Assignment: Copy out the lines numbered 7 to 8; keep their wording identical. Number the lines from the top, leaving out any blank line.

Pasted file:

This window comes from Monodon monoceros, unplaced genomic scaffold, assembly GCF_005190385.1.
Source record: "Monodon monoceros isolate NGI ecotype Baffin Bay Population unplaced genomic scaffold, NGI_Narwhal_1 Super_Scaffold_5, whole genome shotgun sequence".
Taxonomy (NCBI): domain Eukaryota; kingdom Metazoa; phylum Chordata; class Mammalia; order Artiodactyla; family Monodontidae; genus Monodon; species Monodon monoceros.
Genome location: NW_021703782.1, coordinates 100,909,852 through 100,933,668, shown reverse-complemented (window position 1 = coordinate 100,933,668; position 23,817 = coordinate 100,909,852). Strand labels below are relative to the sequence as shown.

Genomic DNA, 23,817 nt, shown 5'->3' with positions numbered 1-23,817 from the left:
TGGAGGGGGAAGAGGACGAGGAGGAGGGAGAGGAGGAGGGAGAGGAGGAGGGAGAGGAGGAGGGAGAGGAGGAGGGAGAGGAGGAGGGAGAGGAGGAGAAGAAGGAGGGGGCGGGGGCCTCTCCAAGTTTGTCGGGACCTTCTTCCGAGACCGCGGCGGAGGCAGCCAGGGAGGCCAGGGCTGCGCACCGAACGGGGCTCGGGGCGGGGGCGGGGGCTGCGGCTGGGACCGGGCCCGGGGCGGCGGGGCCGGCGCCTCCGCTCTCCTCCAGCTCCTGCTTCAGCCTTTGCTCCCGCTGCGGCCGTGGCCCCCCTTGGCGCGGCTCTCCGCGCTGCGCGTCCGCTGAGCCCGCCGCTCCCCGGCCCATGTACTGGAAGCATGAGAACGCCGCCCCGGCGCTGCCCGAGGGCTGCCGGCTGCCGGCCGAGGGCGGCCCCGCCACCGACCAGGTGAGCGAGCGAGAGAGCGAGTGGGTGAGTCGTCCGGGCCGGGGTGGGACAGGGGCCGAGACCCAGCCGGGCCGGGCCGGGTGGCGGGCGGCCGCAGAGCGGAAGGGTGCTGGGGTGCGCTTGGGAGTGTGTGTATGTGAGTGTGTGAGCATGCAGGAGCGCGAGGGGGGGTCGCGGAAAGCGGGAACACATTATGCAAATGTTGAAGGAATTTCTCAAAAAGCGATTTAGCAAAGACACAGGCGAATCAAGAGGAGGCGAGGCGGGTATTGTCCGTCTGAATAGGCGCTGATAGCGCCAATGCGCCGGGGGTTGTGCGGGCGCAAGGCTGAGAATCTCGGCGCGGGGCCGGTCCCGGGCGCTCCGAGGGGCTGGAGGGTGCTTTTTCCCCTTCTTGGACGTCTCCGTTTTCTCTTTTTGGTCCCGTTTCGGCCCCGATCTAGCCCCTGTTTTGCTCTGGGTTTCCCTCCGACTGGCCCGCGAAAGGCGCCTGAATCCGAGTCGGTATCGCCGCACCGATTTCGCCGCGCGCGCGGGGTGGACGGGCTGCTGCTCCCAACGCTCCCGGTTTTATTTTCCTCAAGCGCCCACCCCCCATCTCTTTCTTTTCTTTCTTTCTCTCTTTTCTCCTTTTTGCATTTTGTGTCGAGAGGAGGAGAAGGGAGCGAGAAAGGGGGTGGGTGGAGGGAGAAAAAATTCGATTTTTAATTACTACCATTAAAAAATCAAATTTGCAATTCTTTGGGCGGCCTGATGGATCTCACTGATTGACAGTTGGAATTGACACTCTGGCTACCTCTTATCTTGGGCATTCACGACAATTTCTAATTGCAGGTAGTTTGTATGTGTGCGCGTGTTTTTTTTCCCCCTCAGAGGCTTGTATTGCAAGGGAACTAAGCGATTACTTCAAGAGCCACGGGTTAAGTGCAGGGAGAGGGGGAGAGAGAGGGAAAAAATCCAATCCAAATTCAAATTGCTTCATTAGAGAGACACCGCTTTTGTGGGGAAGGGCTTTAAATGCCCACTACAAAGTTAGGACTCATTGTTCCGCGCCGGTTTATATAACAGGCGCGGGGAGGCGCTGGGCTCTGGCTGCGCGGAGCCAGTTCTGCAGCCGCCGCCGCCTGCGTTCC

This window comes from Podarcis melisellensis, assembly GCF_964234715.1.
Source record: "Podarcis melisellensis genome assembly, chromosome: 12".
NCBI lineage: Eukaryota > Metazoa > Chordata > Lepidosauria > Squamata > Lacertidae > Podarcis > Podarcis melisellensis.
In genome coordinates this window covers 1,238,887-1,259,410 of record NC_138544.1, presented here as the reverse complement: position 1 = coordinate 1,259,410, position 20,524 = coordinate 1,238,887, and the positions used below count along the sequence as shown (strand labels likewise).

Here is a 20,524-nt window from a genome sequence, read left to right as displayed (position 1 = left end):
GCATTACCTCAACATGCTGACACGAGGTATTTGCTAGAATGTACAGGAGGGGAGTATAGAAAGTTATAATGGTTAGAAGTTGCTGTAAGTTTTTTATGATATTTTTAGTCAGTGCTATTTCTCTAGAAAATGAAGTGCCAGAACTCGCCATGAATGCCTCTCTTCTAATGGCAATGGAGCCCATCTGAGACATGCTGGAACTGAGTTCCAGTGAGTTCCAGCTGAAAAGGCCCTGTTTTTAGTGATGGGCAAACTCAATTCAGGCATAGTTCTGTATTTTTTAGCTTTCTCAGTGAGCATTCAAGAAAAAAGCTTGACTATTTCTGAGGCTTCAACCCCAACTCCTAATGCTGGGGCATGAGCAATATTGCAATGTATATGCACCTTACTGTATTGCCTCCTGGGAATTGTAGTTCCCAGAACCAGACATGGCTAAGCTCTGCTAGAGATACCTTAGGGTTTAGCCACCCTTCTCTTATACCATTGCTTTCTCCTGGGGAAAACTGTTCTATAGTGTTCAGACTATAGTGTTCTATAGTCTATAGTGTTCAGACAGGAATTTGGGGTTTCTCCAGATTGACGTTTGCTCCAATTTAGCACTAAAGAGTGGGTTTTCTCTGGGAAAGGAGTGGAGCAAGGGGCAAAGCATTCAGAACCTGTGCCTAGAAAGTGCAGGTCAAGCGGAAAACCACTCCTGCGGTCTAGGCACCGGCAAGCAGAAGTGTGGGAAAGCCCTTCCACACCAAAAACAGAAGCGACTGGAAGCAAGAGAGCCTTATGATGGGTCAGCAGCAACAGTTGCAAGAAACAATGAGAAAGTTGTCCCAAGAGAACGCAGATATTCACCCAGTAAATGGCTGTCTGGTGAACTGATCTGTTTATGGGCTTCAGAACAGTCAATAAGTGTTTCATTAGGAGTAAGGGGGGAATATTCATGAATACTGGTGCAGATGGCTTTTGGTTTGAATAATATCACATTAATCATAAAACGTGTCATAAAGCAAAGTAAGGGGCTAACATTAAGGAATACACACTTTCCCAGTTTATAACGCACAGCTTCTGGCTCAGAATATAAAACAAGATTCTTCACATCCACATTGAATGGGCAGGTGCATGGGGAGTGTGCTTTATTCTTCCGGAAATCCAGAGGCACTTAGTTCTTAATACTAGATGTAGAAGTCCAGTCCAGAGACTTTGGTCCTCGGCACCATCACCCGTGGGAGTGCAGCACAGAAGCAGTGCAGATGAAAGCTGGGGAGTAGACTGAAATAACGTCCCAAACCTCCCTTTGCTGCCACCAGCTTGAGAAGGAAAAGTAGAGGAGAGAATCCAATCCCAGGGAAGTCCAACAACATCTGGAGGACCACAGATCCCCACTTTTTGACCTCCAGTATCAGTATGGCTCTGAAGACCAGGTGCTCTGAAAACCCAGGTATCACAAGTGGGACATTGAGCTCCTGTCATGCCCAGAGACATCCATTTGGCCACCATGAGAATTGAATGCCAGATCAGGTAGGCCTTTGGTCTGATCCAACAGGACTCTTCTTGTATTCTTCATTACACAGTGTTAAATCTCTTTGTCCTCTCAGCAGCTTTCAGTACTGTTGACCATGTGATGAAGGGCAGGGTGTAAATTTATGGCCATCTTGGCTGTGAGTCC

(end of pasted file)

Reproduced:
This window comes from Podarcis melisellensis, assembly GCF_964234715.1.
Source record: "Podarcis melisellensis genome assembly, chromosome: 12".